Oct 8, 2021

Axios Sneak Peek

Welcome back to Sneak. Congress moved to avoid a debt default.

Smart Brevity™ count: 1,825 words ... 7 minutes. Edited by Glen Johnson.

1 big thing: U.S. keeps distance from IMF chief

IMF managing director Kristalina Georgieva. Photo: Samuel Corum/Getty Images

The Biden administration is publicly keeping its distance from the leader of the International Monetary Fund, Kristalina Georgieva, ahead of a key meeting tomorrow that could decide her fate, writes Axios' Hans Nichols.

Why it matters: The global economy is at risk from any new COVID-19 variant. The IMF is confronting a credibility crisis, and questions about whether China is exerting undue influence on multilateral institutions in Washington. As the fund's biggest shareholder, the U.S. has an important say in its future direction.

  • Georgieva was scheduled to join President Biden at his COVID-19 summit on the sidelines of the UN General Assembly last month — but never appeared with him.
  • So far, the administration has adopted a wait-and-see approach as key senators urge the president to "ensure full accountability."

Between the lines: Losing the head of the IMF would present another political headache for Biden and weaken an institution serving as an international firefighter for countries facing economic collapse.

  • “There is a review currently underway with the IMF Board and Treasury has pushed for a thorough and fair accounting of all the facts,” said Alexandra LaManna, a spokesperson at the Treasury Department.
  • “Our primary responsibility is to uphold the integrity of international financial institutions."

Driving the news: The world’s central bankers and finance ministers are scheduled to converge in Washington for the annual IMF and World Bank meetings, marking the first in-person gathering in two years.

  • Georgieva spent hours before the IMF executive board yesterday defending herself.
  • She faces allegations she acted improperly in helping to compile the annual “Doing Business” report for the World Bank, which saw China’s ranking improve.
  • “I am pleased that I finally had the opportunity to explain to the IMF Board my role in the Doing Business report and how I respected the integrity of the report,” Georgieva said in a statement.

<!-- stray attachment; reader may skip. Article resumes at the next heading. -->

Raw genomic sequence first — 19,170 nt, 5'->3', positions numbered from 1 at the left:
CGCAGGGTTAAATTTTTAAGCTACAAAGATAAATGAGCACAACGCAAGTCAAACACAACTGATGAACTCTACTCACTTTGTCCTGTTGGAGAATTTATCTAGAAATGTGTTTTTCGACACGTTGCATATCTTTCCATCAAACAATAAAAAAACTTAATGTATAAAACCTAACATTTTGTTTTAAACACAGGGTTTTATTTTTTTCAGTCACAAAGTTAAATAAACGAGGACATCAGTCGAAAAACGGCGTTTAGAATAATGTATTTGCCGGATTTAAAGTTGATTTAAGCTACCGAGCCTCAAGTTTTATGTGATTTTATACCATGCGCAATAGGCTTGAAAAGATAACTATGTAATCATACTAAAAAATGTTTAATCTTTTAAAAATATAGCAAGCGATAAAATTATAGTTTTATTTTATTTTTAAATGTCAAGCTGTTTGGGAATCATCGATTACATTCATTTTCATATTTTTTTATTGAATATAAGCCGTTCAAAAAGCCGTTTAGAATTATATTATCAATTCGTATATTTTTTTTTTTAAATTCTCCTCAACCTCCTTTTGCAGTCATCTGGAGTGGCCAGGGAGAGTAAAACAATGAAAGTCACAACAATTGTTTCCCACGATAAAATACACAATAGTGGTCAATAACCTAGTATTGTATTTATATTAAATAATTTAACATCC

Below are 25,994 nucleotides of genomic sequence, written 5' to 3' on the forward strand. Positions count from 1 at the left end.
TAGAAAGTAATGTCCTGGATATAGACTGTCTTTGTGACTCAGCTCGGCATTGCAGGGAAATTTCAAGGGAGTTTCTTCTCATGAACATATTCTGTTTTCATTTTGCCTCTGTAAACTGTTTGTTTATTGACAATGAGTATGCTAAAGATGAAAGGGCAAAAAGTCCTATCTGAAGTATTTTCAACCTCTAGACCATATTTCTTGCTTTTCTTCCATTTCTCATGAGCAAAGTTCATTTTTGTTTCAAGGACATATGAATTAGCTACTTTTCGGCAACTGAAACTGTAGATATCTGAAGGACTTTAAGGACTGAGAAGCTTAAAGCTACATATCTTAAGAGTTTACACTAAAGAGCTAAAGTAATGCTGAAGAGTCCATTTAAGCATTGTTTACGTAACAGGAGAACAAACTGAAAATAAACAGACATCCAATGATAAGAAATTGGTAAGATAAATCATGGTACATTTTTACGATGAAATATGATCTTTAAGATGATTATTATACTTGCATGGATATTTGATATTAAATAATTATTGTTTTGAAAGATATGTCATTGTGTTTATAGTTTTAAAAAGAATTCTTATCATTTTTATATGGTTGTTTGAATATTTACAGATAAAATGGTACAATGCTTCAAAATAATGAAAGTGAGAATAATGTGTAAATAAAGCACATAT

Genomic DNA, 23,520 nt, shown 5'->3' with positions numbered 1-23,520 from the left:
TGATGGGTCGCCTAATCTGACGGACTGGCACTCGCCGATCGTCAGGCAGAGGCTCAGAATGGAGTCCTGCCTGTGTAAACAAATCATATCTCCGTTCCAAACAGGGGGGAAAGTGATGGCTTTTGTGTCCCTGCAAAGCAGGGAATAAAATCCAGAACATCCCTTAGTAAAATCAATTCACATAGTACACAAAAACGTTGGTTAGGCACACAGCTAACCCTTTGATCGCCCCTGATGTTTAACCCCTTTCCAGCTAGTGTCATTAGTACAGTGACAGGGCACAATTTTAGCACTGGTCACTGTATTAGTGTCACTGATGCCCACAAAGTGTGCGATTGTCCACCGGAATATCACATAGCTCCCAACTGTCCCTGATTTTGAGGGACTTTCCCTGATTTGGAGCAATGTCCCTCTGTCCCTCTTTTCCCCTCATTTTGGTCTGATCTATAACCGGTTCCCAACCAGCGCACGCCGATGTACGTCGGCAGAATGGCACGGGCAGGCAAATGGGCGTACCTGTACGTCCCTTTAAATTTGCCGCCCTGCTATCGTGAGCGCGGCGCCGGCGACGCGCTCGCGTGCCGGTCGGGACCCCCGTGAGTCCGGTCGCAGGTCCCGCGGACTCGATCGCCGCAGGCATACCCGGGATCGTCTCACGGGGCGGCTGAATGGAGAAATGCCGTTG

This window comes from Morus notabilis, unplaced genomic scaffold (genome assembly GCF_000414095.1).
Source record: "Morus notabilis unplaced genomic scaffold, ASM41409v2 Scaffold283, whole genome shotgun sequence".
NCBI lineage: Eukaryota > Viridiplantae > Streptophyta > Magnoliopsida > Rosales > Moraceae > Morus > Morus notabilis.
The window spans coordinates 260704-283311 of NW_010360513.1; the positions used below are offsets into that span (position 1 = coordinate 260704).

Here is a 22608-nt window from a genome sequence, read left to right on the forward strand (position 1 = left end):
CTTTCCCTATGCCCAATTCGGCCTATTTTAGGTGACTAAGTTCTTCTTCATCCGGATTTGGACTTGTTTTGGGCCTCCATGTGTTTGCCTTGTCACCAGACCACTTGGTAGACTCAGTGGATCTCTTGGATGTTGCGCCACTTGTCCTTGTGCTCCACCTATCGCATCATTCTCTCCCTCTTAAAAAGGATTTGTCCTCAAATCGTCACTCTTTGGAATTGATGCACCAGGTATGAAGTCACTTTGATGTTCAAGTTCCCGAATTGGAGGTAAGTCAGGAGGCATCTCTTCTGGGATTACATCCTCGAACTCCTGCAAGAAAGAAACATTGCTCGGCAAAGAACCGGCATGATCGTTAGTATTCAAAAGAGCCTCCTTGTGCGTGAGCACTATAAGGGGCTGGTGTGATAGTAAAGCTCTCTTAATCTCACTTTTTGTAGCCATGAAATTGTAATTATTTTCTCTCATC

• “I look forward to an expeditious resolution of the matter in a way that preserves the core strengths of the IMF and the World Bank as strong multilateral institutions that fulfill their important missions during these times of unprecedented crisis.”

Go deeper: The World Bank commissioned WilmerHale, a global law firm, to conduct an internal review examining whether bank officials manipulated data in the annual “Doing Business” report.

  • The review examined the role played by Georgieva — at the time the World Bank’s CEO — in the context of China's improved ranking. That review, in turn, triggered a review by the IMF.
  • After the World Bank published the WilmerHale findings, The Economist called for Georgieva to resign.

Keep reading.

2. Dems trying Facebook - to boost candidates

Illustration: Aïda Amer/Axios

One new strategy Democrats are trying ahead of the 2022 midterms: flooding voters' Facebook feeds with factual, positive news articles about the president's Build Back Better agenda, writes Axios' Alexi McCammond.

Why it matters: While the 2016 and 2020 elections — and this week's congressional testimony — were all about Facebook and other social media being used for nefarious purposes, this tack tries to harness the Social Network for positive political gain.

Driving the news: House Majority Forward — a nonprofit aligned with the Democratic super PAC House Majority PAC — launched a $2.5 million campaign today.

  • It aims to combat mis- and disinformation from bogus news sites and local Republican groups over the next year in 30 House Democrats' districts.
  • The list of districts hasn't been finalized, the group said, since redistricting stands to alter the electoral map in the coming months.
  • Already certain is that the effort will target swing districts like Illinois' 14th (Rep. Lauren Underwood), Iowa's 3rd (Rep. Cindy Axne) and New Jersey's 3rd (Rep. Andy Kim).